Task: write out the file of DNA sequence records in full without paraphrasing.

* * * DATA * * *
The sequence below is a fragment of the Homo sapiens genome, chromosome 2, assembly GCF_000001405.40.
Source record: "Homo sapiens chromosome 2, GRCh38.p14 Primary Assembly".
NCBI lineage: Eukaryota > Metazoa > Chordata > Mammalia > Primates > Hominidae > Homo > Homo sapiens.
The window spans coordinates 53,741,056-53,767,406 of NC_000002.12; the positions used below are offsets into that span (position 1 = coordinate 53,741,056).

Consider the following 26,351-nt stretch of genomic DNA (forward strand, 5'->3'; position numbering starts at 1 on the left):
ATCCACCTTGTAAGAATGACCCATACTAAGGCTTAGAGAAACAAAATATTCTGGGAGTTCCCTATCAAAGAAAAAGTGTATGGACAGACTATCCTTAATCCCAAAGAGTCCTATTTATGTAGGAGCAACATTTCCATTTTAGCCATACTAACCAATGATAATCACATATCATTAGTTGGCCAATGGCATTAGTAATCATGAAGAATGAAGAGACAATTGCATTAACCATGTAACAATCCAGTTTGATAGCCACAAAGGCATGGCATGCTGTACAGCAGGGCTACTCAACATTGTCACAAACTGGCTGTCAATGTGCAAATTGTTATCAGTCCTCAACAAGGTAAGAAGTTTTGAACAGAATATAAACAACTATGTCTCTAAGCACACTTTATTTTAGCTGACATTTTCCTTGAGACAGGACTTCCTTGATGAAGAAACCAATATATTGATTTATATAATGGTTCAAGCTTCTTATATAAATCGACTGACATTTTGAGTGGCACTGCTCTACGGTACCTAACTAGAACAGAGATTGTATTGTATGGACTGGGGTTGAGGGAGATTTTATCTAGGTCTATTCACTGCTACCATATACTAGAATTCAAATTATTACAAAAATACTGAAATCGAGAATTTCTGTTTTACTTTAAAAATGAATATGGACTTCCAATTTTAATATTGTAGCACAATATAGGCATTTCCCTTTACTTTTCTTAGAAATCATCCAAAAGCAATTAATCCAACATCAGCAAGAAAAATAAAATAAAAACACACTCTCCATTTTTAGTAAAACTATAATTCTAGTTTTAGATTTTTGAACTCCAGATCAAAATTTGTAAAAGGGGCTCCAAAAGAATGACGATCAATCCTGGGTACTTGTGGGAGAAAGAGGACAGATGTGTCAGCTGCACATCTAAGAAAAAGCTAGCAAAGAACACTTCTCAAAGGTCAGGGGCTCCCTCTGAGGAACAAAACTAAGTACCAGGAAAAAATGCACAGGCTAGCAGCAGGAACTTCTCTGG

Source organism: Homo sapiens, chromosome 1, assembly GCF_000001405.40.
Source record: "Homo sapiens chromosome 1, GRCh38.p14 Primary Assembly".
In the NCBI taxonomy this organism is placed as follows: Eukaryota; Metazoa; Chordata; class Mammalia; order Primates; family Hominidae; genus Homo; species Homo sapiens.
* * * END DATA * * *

The sequence below is a fragment of the Homo sapiens genome, chromosome 2, assembly GCF_000001405.40.
Source record: "Homo sapiens chromosome 2, GRCh38.p14 Primary Assembly".
NCBI lineage: Eukaryota > Metazoa > Chordata > Mammalia > Primates > Hominidae > Homo > Homo sapiens.
The window spans coordinates 53,741,056-53,767,406 of NC_000002.12; the positions used below are offsets into that span (position 1 = coordinate 53,741,056).

Consider the following 26,351-nt stretch of genomic DNA (forward strand, 5'->3'; position numbering starts at 1 on the left):
ATCCACCTTGTAAGAATGACCCATACTAAGGCTTAGAGAAACAAAATATTCTGGGAGTTCCCTATCAAAGAAAAAGTGTATGGACAGACTATCCTTAATCCCAAAGAGTCCTATTTATGTAGGAGCAACATTTCCATTTTAGCCATACTAACCAATGATAATCACATATCATTAGTTGGCCAATGGCATTAGTAATCATGAAGAATGAAGAGACAATTGCATTAACCATGTAACAATCCAGTTTGATAGCCACAAAGGCATGGCATGCTGTACAGCAGGGCTACTCAACATTGTCACAAACTGGCTGTCAATGTGCAAATTGTTATCAGTCCTCAACAAGGTAAGAAGTTTTGAACAGAATATAAACAACTATGTCTCTAAGCACACTTTATTTTAGCTGACATTTTCCTTGAGACAGGACTTCCTTGATGAAGAAACCAATATATTGATTTATATAATGGTTCAAGCTTCTTATATAAATCGACTGACATTTTGAGTGGCACTGCTCTACGGTACCTAACTAGAACAGAGATTGTATTGTATGGACTGGGGTTGAGGGAGATTTTATCTAGGTCTATTCACTGCTACCATATACTAGAATTCAAATTATTACAAAAATACTGAAATCGAGAATTTCTGTTTTACTTTAAAAATGAATATGGACTTCCAATTTTAATATTGTAGCACAATATAGGCATTTCCCTTTACTTTTCTTAGAAATCATCCAAAAGCAATTAATCCAACATCAGCAAGAAAAATAAAATAAAAACACACTCTCCATTTTTAGTAAAACTATAATTCTAGTTTTAGATTTTTGAACTCCAGATCAAAATTTGTAAAAGGGGCTCCAAAAGAATGACGATCAATCCTGGGTACTTGTGGGAGAAAGAGGACAGATGTGTCAGCTGCACATCTAAGAAAAAGCTAGCAAAGAACACTTCTCAAAGGTCAGGGGCTCCCTCTGAGGAACAAAACTAAGTACCAGGAAAAAATGCACAGGCTAGCAGCAGGAACTTCTCTGG

Source organism: Homo sapiens, chromosome 1, assembly GCF_000001405.40.
Source record: "Homo sapiens chromosome 1, GRCh38.p14 Primary Assembly".
In the NCBI taxonomy this organism is placed as follows: Eukaryota; Metazoa; Chordata; class Mammalia; order Primates; family Hominidae; genus Homo; species Homo sapiens.